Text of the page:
Aug. 27—STATE COLLEGE — James Franklin needed to hire an assistant coach, and when you have college football programs with big hopes, those hires tend to be made in the pursuit of little risk.
They go to experienced hands, savvy veterans who have seen it all in the college game.
But as he went through the interview process, the candidate who kept pushing his way to the front Franklin's desk had none of those traits.
With coordinator Manny Diaz's defense expected to be the backbone of the No. 7 Nittany Lions, plenty of attention will be placed on the first-year assistant coach who wound up clutching the reigns of what may be the heartbeat of that unit.
That's right where players in that group want them to be, too. Because they insist Deion Barnes is guiding them to greatness, with a different approach to coaching.
"I really see him more as a brother and a mentor," Penn State defensive end Dani Dennis-Sutton raved. "He's obviously a coach, and he gives me critiques and stuff. But when it comes from him, it's just different. Not all coaches can relate to players like he does. Not all coaches care about players like Deion does. I love Deion. I know he's going to ride or die for me and our D-line."
Often, there's a not-so-narrow chasm created within a college football program when a successful position group loses its coach before it wants. There are questions asked that won't be answered until the game film is made. There are doubts created.
All that existed before the 2020 season when John Scott Jr. took over after beloved predecessor Sean Spencer's departure for the NFL. And they existed in the spring, for sure, when Barnes got the job.
After all, at least Scott had a track record that took him from the NFL coaching ranks with the New York Jets to a major college program at South Carolina, with stops in between.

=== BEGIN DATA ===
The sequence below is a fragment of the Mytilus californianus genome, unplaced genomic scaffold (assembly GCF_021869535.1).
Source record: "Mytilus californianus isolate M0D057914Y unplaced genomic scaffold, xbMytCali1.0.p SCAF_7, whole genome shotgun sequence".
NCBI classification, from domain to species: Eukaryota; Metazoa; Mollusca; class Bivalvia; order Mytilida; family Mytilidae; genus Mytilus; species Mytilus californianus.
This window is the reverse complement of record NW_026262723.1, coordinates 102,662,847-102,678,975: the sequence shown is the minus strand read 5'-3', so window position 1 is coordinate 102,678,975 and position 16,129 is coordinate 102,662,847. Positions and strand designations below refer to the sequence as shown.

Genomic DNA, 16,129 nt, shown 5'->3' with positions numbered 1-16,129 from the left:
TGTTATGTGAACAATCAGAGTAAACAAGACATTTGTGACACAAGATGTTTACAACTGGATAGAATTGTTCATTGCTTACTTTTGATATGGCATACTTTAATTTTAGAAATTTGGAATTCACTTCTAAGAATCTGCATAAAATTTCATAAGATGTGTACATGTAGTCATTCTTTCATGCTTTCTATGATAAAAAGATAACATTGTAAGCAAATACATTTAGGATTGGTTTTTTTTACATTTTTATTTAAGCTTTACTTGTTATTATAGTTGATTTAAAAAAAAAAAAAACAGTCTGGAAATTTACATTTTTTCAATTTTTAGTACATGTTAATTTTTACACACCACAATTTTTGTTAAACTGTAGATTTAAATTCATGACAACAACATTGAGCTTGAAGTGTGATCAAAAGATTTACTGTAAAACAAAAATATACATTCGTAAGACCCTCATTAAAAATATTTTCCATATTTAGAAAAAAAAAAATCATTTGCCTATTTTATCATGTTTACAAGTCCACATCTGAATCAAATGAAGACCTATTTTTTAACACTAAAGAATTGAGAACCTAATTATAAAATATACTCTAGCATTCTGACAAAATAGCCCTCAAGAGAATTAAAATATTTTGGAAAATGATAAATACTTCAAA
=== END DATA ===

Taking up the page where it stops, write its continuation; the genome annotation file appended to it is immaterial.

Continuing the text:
Barnes had only ever worked for one college program: Penn State. And that effectively was in just one job: graduate assistant.
But as Franklin brought candidates to State College for interviews, several players said they went to the head coach advocating for Barnes, in part because they relate to him. And that's for good reason: He played defensive end at Penn State and was a dominant enough player to earn the Big Ten's Freshman of the Year award in 2012.
"He's genuine and down to earth," sophomore defensive tackle Zane Durant said. "He's young like us, so he knows what we go through on a day-to-day basis and what it takes. He understands us a lot. That's why he relates to us so well."
Franklin described Barnes' style as "very, very demanding," and Barnes made sure to point out that the understanding doesn't come without expectations.
"It hasn't really changed," Barnes said. "They always had respect for me when I was a GA. They listened to me. It's just that, I wasn't that voice in the room that was the final voice. Now they're going to the beat of my drum. They just realize it's a different coaching style with me."
Those expectations will be heightened this year despite Barnes' relative inexperience.
Penn State's turnaround from a program that lost six of its last eight in 2021 to one that went 11-2 and won the Rose Bowl last season came in part because of the defensive line's rebound. Recovering from an injury that cost him all of 2021, defensive end Adisa Isaac finished with 11 tackles for loss. He and top transfer portal pickup Chop Robinson combined for 9 1/2 sacks, and defensive tackle PJ Mustipher led a tackle group that helped Penn State rank 17th in the nation in rushing defense.
Mustipher and versatile defensive end Nick Tarburton graduated, but most of the other key contributors from last season's group are back, insisting an offseason in the weight room combined with Barnes' tutelage made them better and hungrier.
Robinson said he has added close to 20 pounds, which he hopes will make him sturdier against the run and harder to handle off the edge. Isaac's dominant Rose Bowl has him on track to reach expectations after the offseason Achilles tendon tear in 2021 that slowed him early on last season. Dennis-Sutton and fellow ends Zuriah Fisher and Amin Vanover will be in the rotation as well.
Meanwhile, the undersized-but-unrelenting Durant will be counted on to help make up for the loss of Mustipher, working along with veterans Hakeem Beamon, Dvon Ellies, Coziah Izzard and Jordan van den Berg in the middle.
"There's still some growth that's happening every day with going from being a GA to a full-time coach in a top 10 program in a Power 5 institution," Franklin said of Barnes. "There's an adjustment period. But, he's handled it extremely well. He's probably way ahead of where most people would expect and anticipate."
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